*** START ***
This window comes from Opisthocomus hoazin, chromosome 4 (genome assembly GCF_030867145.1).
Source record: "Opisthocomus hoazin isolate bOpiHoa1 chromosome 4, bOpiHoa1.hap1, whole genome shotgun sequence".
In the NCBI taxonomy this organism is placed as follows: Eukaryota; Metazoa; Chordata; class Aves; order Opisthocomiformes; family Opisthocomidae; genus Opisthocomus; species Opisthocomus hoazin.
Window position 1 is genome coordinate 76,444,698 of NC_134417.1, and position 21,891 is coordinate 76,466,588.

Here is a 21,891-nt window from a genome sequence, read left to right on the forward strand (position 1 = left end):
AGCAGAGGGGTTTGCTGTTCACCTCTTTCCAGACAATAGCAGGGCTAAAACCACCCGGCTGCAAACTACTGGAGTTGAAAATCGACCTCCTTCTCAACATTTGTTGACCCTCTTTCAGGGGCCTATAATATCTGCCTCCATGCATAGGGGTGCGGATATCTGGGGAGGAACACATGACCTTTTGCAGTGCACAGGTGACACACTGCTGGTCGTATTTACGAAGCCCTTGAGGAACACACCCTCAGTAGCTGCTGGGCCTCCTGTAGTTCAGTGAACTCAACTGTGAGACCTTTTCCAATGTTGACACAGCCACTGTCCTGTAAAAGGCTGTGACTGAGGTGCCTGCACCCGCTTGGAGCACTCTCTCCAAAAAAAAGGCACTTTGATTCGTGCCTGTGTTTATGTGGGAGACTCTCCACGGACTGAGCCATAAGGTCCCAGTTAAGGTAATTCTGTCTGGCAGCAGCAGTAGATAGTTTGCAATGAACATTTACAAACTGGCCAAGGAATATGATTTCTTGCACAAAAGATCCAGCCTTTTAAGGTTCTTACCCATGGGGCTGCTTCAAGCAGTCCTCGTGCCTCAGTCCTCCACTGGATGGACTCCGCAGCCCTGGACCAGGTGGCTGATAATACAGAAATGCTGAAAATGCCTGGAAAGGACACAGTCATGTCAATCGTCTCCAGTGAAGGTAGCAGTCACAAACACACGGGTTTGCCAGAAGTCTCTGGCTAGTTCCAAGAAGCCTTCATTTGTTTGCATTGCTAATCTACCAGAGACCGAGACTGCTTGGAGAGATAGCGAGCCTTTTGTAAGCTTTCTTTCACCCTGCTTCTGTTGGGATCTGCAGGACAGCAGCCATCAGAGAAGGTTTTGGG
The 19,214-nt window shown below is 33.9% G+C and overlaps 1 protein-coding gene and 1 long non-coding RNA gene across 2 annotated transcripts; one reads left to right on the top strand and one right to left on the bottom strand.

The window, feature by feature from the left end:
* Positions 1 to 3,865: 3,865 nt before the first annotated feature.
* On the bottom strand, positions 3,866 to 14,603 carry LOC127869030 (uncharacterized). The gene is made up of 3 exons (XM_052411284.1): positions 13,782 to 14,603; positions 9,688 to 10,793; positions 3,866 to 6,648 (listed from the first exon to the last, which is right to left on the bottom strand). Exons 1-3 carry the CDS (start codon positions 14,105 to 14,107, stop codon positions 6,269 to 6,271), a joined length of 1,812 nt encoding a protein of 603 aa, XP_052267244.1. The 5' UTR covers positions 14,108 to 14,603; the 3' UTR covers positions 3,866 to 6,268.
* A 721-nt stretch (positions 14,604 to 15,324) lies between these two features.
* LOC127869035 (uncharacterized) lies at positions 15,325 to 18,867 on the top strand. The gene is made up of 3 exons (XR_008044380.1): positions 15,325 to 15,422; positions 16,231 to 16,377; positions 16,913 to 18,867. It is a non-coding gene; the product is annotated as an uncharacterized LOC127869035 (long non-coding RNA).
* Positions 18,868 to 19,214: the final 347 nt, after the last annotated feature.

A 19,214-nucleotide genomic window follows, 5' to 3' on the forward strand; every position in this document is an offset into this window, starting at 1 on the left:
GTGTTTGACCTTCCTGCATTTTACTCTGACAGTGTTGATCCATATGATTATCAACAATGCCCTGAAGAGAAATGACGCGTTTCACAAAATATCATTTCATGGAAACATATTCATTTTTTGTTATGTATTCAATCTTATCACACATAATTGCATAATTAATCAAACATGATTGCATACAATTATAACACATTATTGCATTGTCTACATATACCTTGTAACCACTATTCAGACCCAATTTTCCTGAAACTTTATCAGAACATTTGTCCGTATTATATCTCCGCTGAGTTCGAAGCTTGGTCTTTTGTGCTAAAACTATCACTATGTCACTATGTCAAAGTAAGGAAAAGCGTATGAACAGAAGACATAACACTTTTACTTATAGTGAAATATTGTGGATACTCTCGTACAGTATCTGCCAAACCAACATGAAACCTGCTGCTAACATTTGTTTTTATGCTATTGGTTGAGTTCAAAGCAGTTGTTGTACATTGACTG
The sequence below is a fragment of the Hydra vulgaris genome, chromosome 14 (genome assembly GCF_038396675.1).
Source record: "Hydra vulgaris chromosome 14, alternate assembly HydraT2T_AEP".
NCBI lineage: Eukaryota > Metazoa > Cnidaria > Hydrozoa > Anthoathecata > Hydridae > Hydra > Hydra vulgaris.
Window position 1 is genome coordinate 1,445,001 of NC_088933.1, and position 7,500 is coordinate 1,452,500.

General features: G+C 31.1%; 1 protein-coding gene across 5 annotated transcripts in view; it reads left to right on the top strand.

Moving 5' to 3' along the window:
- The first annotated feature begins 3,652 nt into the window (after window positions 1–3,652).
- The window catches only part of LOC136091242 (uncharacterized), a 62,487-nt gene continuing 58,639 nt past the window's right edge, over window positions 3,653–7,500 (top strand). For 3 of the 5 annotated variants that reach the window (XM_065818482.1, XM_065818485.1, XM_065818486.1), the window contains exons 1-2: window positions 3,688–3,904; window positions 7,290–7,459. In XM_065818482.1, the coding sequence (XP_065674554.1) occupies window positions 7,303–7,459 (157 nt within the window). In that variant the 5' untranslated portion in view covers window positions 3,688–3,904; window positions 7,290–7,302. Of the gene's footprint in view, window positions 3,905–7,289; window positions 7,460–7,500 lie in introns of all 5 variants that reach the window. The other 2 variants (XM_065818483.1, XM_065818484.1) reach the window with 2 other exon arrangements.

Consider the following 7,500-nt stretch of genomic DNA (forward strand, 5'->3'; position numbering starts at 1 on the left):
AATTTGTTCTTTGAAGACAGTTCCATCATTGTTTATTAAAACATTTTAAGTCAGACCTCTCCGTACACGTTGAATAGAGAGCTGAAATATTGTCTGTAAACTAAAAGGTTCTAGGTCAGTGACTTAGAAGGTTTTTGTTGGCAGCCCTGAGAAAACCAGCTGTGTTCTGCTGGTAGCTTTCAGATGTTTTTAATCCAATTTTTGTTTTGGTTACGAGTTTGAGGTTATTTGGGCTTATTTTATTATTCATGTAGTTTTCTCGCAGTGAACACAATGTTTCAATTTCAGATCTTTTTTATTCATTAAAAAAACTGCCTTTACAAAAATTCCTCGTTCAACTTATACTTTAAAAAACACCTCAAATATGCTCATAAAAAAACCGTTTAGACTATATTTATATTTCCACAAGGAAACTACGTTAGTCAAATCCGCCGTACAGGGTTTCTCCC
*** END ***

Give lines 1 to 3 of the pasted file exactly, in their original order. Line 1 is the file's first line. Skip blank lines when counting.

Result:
This window comes from Opisthocomus hoazin, chromosome 4 (genome assembly GCF_030867145.1).
Source record: "Opisthocomus hoazin isolate bOpiHoa1 chromosome 4, bOpiHoa1.hap1, whole genome shotgun sequence".
In the NCBI taxonomy this organism is placed as follows: Eukaryota; Metazoa; Chordata; class Aves; order Opisthocomiformes; family Opisthocomidae; genus Opisthocomus; species Opisthocomus hoazin.